Jasmine Johnson, MD, third-year Maternal-Fetal Medicine fellow and clinical instructor in the UNC Department of Obstetrics and Gynecology, dedicates her research efforts on Black maternal health disparities and quality improvement efforts to reduce maternal mortality and morbidity.


Practicing medicine was in Jasmine Johnson’s bloodline. With her dad being a urologist, Johnson, a Detroit native, knew pretty quickly what career she wanted to pursue.

“I was introduced to medicine at a really early age and always knew I wanted to be a doctor, but I wasn’t sure what type of medicine I wanted to practice,” Johnson says. “Then, when I went to college, I was introduced to health disparities and how the root cause of many of those disparities, racism, bleeds into education, neighborhood opportunity, the carceral system, and it can all impact the trajectory of one’s life just from the color of their skin.”

During her senior year at the University of Michigan, Johnson had her son Nathan, but still pursued a medical degree at Indiana University School of Medicine. Having a child during medical school inspired her to chronicle it in her blog, The Mrs. The Mommy. The M.D.

“In medical school. I loved all of my rotations, but I felt this pull toward OB/GYN,” Johnson says. “While pregnant with my son, I had this wonderful Black, female obstetrician who supported me during that emotional and crazy time. She was more than a physician for me. In the back of my mind, I always thought that women’s health was where I should be.

Her rotations also included being on the Maternal-Fetal Medicine service, where she learned about complex high-risk pregnancy and post-partum medical conditions. Johnson completed residency training in obstetrics and gynecology at UNC-Chapel Hill, and is currently a Maternal-Fetal Medicine Fellow in the department. During her fellowship, Johnson has done extensive research on health disparities and inequities within the obstetric population. She is also interested in quality improvement efforts to reduce maternal mortality and severe maternal morbidity. Johnson says now is the time to look at solutions for eliminating the disparities we see in the healthcare system for Black women.

“As I move through fellowship and into my career, I want to continue to be a social justice minded MFM – practicing medicine but also doing health disparities research. I want to push my social justice platform further and make sure we’re advocating for Black women and using the evidence to back it up,” Johnson says.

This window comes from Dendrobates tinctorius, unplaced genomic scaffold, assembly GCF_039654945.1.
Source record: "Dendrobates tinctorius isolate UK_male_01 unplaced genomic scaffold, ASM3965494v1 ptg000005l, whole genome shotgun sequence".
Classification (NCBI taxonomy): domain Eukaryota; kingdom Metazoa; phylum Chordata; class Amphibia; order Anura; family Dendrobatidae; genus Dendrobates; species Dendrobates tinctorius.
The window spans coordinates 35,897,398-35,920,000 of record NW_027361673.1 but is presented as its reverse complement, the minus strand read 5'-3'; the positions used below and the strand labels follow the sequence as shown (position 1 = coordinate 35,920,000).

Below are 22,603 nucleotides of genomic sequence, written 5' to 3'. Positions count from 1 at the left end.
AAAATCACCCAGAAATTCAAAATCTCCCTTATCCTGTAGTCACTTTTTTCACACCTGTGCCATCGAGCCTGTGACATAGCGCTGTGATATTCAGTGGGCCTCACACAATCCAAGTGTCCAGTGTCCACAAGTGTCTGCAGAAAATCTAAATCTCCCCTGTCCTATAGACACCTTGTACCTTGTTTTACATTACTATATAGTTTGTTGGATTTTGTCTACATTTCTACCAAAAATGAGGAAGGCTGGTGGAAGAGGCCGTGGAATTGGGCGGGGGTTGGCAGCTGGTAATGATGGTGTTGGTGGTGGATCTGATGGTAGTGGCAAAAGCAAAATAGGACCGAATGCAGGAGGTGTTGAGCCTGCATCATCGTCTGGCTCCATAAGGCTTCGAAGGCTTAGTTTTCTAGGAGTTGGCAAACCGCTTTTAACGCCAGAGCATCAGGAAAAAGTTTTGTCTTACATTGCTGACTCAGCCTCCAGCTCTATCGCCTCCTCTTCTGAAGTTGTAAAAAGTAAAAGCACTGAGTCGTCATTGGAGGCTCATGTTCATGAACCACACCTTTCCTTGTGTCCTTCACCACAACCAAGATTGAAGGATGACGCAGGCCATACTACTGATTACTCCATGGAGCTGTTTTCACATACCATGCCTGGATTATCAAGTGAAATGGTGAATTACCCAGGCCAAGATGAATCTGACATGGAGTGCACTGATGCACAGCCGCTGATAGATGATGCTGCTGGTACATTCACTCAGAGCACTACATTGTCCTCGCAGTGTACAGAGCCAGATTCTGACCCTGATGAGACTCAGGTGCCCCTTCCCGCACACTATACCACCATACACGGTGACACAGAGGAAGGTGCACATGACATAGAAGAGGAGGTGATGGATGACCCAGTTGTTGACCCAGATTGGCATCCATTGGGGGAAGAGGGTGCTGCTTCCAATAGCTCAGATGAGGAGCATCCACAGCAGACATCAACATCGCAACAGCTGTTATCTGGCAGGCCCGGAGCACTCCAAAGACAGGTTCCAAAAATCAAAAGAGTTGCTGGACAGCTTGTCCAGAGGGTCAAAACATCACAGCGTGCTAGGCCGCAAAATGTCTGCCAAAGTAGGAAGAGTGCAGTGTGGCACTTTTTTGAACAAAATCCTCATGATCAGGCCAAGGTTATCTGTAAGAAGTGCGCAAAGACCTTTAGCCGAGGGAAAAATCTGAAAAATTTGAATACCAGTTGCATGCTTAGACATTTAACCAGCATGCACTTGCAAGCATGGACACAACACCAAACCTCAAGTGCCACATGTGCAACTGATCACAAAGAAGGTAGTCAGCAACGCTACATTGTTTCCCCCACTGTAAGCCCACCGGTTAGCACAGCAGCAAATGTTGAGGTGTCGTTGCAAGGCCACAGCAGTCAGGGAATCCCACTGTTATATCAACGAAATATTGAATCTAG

In 2018, preterm birth affected 1 of every 10 infants born in the United States, according to the Centers for Disease Control and Prevention. Additionally, racial and ethnic differences in preterm birth rates also increased. In 2018, the rate of preterm birth among African-American women (14%) was about 50 percent higher than the rate of preterm birth among white women (9%). One argument for the disparity was sociodemographic differences between racial groups. But Dr. Johnson, first author in a study published in the American Journal of Obstetrics and Gynecology, found evidence that racial disparities in premature births persisted even among women of high socioeconomic status in the United States.

The study examined more than 2.1 million birth certificates from 2015-2017 from the National Vital Statistics System. All women were grouped by their self-reported race: white, black, or mixed. All women had at least 15 years of education, private health insurance, resources for prenatal care, and did not receive government assistance. Results from the study concluded at < 37 weeks, 9.9 percent of black women and 6.0 percent of mixed-race women delivered preterm as compared to 5.0 percent of white women. Similar disparities also persisted for earlier preterm births.